Packages not uniformly heated may develop a temperature gradient within the package.
High temperature gradients lead to high stresses that could damage the package.
This means the heat gun puts heat on the top and the preheater hets the bottom during the reflow process.
Start counting to 70 or 90 seconds when you heat the top of the motherboard on the chip and the chip reaches 217°C.
· after waiting the 70 or 90 seconds, turn off the heatgun and preheater and let the motherboard sit and cool for 20 minutes or so.
So no move the motherboard as things will move because the solder is in a loose form now.
ZT-4-MIL-120 AIRPLUS FUME EXTRACTOR
Zephyrtronics Adjustable Board Cradle
ZT-1-CLS COMPACT, ECONO AIRBATH PREHEATER
infrared handheld thermometer OSXL450
CircuitWorks Lead-Free Flux Dispensing Pen
Total cost $774.15
I forgot to mention the issue of how to apply flux properly beforehand. It was really impossible for me to tell if the flux I applied was significantly covering the area needed to be reflowed. My solution was to apply liberally to all 4 sides, tilting the board each time to allow the flux to run underneath. Too much? Can you overflux? No idea.
Update: Over 2 months after reflow and still going strong, despite heavy daily usage in a hot apartment.
I'm fairly sure, from what I've read and experienced, that reflows have gotten a bad reputation as being inconsistent and short-lived mainly due to the fact that there are so many methods out there (most of which are simply uncontrolled 30 second blastings with a heat-gut being swirled around by hand from an approximate distance). I've already mentioned the following but I want to reemphasize its importance: If you're going to try a reflow fix, treat it like you would a lab experiment. Control all the variables and do practice runs with a thermometer, and try to adhere as closely to industry standards as possible for resetting bga solder. Pay special attention and test to make sure your method is going to heat the edges and directly around the package to the same temperature as the center. If you use some sort of self-fashioned aluminum hood like I did, make sure it's sufficient to prevent a large temperature gradient from the center to the edges. I think you will have to have the hood placed extremely close to the bga to achieve this. Definitely do some dry runs if you use this setup. If you have a huge gradient from center to edges, and the solder is cracked at the edges (impossible to tell where it is), then it might be impossible to reflow the solder near the edge of the package, without overheating and risking damage to the center of the chip.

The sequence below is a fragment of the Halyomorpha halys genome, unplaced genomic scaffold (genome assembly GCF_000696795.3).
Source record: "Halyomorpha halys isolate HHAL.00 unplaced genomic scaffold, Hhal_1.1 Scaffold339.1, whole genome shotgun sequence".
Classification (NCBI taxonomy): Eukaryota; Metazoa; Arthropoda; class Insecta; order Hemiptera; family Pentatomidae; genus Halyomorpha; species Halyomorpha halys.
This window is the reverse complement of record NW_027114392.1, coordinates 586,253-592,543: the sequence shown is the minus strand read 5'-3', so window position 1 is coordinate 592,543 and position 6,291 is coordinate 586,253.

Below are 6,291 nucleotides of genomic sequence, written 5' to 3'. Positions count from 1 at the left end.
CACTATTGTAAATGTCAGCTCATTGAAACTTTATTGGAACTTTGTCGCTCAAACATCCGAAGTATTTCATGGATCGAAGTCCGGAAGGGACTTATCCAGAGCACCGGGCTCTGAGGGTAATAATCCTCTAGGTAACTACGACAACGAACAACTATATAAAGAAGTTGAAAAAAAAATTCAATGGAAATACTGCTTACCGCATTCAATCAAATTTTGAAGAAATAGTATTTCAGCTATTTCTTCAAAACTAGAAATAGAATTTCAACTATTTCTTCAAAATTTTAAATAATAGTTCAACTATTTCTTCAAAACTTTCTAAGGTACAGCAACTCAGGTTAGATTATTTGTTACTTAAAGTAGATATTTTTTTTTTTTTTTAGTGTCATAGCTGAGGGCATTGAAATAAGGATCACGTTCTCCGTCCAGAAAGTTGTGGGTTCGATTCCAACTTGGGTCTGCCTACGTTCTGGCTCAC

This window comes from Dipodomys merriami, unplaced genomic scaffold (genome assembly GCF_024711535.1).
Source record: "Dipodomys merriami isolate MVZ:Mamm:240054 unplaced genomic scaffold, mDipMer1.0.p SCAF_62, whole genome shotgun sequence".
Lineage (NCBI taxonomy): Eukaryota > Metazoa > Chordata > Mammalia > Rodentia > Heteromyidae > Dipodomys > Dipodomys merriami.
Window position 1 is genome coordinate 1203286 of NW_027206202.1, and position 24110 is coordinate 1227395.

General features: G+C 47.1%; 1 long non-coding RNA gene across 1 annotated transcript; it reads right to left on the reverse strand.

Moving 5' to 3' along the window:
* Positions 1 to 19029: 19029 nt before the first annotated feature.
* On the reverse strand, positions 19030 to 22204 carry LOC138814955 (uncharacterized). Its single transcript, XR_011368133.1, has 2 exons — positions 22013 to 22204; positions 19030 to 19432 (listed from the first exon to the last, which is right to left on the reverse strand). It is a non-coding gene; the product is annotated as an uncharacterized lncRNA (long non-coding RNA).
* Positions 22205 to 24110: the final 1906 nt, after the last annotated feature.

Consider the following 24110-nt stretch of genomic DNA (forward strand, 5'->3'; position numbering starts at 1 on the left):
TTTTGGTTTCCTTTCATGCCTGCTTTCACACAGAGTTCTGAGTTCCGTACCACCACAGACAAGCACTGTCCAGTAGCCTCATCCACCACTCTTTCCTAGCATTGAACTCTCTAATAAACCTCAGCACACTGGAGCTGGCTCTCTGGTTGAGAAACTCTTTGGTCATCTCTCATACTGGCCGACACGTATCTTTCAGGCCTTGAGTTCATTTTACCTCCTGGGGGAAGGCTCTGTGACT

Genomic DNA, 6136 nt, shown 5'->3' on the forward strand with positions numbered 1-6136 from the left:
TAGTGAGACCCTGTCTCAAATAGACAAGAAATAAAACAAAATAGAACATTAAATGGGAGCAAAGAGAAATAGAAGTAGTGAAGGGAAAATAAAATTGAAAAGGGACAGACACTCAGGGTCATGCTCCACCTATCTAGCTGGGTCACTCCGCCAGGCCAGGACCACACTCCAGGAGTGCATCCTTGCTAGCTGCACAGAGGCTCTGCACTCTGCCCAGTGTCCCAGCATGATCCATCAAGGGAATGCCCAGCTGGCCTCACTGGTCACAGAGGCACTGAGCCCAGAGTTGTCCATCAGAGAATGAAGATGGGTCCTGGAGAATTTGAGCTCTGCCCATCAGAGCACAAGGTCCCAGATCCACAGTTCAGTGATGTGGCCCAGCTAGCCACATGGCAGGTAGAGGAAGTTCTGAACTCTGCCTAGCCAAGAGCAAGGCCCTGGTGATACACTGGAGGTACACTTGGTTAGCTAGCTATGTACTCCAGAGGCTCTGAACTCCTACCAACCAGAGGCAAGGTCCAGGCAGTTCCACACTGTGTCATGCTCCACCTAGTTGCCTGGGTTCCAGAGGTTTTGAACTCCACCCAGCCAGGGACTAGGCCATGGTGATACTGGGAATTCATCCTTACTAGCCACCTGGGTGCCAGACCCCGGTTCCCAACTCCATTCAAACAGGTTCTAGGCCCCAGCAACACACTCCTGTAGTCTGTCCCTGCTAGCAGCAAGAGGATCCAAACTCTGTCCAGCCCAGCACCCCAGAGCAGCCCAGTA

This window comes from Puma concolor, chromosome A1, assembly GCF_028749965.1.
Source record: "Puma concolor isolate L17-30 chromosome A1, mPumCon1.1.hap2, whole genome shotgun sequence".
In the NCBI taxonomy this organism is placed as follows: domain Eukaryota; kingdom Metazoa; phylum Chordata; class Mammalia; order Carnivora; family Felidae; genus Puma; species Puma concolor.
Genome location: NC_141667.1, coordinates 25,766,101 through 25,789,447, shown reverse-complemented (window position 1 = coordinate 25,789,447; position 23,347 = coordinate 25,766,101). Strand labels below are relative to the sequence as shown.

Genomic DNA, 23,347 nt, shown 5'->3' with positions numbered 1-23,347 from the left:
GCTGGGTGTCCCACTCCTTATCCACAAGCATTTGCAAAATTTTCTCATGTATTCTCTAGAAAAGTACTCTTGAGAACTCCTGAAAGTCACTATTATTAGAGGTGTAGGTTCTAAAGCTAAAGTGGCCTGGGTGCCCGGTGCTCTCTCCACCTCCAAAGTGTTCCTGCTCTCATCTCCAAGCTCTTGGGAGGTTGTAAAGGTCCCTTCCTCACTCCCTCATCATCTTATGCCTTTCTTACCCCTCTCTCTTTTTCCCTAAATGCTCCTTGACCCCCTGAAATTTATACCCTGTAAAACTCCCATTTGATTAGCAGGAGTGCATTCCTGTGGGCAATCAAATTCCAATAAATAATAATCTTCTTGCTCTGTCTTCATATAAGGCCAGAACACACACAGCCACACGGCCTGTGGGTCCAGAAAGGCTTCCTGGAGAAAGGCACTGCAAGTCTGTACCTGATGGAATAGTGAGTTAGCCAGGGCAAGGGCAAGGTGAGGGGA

Also, from what little I've read, the solder problem usually occurs beneath the GPU and not so much with the CPU. (And it makes sense that the graphics chip for a console is put under much more stress than its CPU for a console) There's no point to heating up other components if they are fully functional, so maybe try just the GPU first (I believe it says RSX or some such on the top of it).